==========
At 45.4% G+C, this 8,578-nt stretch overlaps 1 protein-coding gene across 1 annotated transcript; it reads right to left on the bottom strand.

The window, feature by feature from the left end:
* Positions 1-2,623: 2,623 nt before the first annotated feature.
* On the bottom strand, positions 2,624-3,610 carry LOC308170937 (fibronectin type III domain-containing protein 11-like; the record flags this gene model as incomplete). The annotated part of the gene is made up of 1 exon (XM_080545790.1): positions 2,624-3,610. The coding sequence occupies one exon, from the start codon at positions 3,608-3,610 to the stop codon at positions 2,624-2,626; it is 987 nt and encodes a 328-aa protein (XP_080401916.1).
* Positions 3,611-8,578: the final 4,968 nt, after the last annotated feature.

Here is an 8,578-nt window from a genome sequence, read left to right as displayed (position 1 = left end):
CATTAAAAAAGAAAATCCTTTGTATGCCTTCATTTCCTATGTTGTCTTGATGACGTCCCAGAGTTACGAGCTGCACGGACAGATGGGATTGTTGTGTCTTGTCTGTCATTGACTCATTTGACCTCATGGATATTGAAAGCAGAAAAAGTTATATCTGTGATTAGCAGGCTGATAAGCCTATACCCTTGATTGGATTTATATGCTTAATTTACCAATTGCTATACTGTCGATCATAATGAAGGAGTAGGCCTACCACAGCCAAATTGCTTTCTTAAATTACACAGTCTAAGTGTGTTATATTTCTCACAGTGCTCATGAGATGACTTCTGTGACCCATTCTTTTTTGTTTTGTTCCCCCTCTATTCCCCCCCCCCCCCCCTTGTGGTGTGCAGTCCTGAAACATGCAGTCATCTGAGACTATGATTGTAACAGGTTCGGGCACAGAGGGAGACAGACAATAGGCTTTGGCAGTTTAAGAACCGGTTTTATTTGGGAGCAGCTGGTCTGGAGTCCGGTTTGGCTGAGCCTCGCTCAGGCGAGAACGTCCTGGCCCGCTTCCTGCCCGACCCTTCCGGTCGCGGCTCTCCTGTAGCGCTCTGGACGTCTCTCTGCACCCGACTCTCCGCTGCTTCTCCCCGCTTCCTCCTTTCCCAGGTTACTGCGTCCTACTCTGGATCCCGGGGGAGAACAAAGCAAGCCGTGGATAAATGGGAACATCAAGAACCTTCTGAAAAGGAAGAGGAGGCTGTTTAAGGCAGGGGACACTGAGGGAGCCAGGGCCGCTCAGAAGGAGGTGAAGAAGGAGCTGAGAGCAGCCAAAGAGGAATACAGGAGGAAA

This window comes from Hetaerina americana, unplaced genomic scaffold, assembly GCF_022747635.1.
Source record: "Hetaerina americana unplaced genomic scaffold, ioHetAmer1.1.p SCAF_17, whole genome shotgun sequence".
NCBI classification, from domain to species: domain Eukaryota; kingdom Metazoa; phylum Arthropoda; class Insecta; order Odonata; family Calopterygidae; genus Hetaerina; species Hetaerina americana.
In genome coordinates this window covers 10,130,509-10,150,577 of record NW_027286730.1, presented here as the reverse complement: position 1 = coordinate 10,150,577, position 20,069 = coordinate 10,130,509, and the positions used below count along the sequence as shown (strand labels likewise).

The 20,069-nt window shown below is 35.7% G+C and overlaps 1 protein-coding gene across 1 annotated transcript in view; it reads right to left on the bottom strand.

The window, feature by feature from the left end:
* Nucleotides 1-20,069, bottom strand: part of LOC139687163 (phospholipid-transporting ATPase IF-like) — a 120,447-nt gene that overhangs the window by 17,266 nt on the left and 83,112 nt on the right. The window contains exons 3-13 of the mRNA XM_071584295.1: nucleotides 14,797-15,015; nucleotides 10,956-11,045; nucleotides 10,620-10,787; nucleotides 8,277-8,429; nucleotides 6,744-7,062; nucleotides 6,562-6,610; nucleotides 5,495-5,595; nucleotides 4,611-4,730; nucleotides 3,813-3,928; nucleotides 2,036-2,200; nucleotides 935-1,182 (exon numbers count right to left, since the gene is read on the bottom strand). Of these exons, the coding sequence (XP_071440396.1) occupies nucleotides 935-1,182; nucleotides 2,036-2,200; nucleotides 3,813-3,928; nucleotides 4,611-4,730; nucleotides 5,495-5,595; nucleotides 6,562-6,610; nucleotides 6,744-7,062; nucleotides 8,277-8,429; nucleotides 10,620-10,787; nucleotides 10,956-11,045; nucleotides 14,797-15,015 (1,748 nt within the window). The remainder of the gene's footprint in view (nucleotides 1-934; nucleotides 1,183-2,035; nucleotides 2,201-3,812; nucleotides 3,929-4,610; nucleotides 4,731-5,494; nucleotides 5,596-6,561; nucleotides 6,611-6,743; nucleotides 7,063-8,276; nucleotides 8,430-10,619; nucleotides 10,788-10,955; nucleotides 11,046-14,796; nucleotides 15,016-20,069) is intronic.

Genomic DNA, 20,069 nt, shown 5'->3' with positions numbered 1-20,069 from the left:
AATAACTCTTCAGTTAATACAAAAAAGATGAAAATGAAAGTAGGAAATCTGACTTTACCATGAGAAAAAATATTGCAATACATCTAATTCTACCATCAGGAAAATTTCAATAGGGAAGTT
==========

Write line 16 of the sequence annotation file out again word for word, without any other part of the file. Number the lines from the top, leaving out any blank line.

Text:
AATAACTCTTCAGTTAATACAAAAAAGATGAAAATGAAAGTAGGAAATCTGACTTTACCATGAGAAAAAATATTGCAATACATCTAATTCTACCATCAGGAAAATTTCAATAGGGAAGTT